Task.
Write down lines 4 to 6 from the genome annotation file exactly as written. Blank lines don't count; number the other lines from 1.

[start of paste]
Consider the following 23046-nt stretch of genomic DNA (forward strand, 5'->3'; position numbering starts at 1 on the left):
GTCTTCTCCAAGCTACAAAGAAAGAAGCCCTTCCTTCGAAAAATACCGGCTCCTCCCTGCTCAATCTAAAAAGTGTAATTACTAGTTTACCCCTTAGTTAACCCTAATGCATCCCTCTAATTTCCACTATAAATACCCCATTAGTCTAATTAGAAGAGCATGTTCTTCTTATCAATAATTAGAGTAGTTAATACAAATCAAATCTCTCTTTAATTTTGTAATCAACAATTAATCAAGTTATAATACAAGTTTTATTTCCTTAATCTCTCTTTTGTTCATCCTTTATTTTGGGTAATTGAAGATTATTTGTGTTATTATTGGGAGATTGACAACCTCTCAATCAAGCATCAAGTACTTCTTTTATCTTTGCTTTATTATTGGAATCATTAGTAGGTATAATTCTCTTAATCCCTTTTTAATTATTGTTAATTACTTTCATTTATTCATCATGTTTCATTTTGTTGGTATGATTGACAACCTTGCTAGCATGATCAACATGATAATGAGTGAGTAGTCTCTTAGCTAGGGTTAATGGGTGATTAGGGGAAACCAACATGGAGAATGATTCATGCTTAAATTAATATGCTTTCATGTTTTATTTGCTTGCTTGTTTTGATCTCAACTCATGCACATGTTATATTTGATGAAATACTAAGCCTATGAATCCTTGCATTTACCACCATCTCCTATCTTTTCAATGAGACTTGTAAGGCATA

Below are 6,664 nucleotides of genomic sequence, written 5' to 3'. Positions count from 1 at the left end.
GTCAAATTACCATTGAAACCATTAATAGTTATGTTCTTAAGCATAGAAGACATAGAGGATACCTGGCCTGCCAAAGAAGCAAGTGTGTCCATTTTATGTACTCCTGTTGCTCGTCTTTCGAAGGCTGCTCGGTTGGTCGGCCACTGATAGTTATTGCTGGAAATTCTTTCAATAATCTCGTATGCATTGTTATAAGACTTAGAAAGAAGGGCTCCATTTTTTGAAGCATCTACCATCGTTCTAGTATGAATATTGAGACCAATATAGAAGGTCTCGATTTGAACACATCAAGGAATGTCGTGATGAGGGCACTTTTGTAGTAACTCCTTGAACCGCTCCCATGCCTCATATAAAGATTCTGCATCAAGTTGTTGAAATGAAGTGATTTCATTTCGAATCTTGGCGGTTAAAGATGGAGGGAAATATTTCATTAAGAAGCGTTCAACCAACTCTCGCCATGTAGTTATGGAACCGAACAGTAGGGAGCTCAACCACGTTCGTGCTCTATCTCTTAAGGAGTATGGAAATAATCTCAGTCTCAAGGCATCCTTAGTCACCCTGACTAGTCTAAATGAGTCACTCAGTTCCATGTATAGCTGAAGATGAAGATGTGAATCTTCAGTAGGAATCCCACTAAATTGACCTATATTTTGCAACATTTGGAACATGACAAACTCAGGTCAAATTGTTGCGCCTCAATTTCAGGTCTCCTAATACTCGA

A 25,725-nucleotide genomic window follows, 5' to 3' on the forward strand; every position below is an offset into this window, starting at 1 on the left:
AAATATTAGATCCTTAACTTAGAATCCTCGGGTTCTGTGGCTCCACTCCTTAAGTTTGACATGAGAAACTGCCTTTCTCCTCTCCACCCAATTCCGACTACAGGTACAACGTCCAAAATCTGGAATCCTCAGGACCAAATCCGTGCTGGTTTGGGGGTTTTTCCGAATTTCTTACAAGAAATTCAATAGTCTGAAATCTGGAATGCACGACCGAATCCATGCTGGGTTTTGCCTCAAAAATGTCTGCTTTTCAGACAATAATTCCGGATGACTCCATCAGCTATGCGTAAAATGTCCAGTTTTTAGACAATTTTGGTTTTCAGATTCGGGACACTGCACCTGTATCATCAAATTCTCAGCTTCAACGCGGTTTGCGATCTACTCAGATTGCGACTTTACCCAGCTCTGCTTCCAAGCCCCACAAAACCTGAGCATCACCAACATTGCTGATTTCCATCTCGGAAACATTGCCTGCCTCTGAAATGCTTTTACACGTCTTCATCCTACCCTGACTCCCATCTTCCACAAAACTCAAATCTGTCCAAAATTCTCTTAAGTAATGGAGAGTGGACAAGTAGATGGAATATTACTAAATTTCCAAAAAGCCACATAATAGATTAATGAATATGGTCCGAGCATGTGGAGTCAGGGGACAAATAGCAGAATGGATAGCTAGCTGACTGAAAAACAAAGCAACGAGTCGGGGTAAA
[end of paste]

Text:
GTCAAATTACCATTGAAACCATTAATAGTTATGTTCTTAAGCATAGAAGACATAGAGGATACCTGGCCTGCCAAAGAAGCAAGTGTGTCCATTTTATGTACTCCTGTTGCTCGTCTTTCGAAGGCTGCTCGGTTGGTCGGCCACTGATAGTTATTGCTGGAAATTCTTTCAATAATCTCGTATGCATTGTTATAAGACTTAGAAAGAAGGGCTCCATTTTTTGAAGCATCTACCATCGTTCTAGTATGAATATTGAGACCAATATAGAAGGTCTCGATTTGAACACATCAAGGAATGTCGTGATGAGGGCACTTTTGTAGTAACTCCTTGAACCGCTCCCATGCCTCATATAAAGATTCTGCATCAAGTTGTTGAAATGAAGTGATTTCATTTCGAATCTTGGCGGTTAAAGATGGAGGGAAATATTTCATTAAGAAGCGTTCAACCAACTCTCGCCATGTAGTTATGGAACCGAACAGTAGGGAGCTCAACCACGTTCGTGCTCTATCTCTTAAGGAGTATGGAAATAATCTCAGTCTCAAGGCATCCTTAGTCACCCTGACTAGTCTAAATGAGTCACTCAGTTCCATGTATAGCTGAAGATGAAGATGTGAATCTTCAGTAGGAATCCCACTAAATTGACCTATATTTTGCAACATTTGGAACATGACAAACTCAGGTCAAATTGTTGCGCCTCAATTTCAGGTCTCCTAATACTCGA

A 25,725-nucleotide genomic window follows, 5' to 3' on the forward strand; every position below is an offset into this window, starting at 1 on the left:
AAATATTAGATCCTTAACTTAGAATCCTCGGGTTCTGTGGCTCCACTCCTTAAGTTTGACATGAGAAACTGCCTTTCTCCTCTCCACCCAATTCCGACTACAGGTACAACGTCCAAAATCTGGAATCCTCAGGACCAAATCCGTGCTGGTTTGGGGGTTTTTCCGAATTTCTTACAAGAAATTCAATAGTCTGAAATCTGGAATGCACGACCGAATCCATGCTGGGTTTTGCCTCAAAAATGTCTGCTTTTCAGACAATAATTCCGGATGACTCCATCAGCTATGCGTAAAATGTCCAGTTTTTAGACAATTTTGGTTTTCAGATTCGGGACACTGCACCTGTATCATCAAATTCTCAGCTTCAACGCGGTTTGCGATCTACTCAGATTGCGACTTTACCCAGCTCTGCTTCCAAGCCCCACAAAACCTGAGCATCACCAACATTGCTGATTTCCATCTCGGAAACATTGCCTGCCTCTGAAATGCTTTTACACGTCTTCATCCTACCCTGACTCCCATCTTCCACAAAACTCAAATCTGTCCAAAATTCTCTTAAGTAATGGAGAGTGGACAAGTAGATGGAATATTACTAAATTTCCAAAAAGCCACATAATAGATTAATGAATATGGTCCGAGCATGTGGAGTCAGGGGACAAATAGCAGAATGGATAGCTAGCTGACTGAAAAACAAAGCAACGAGTCGGGGTAAA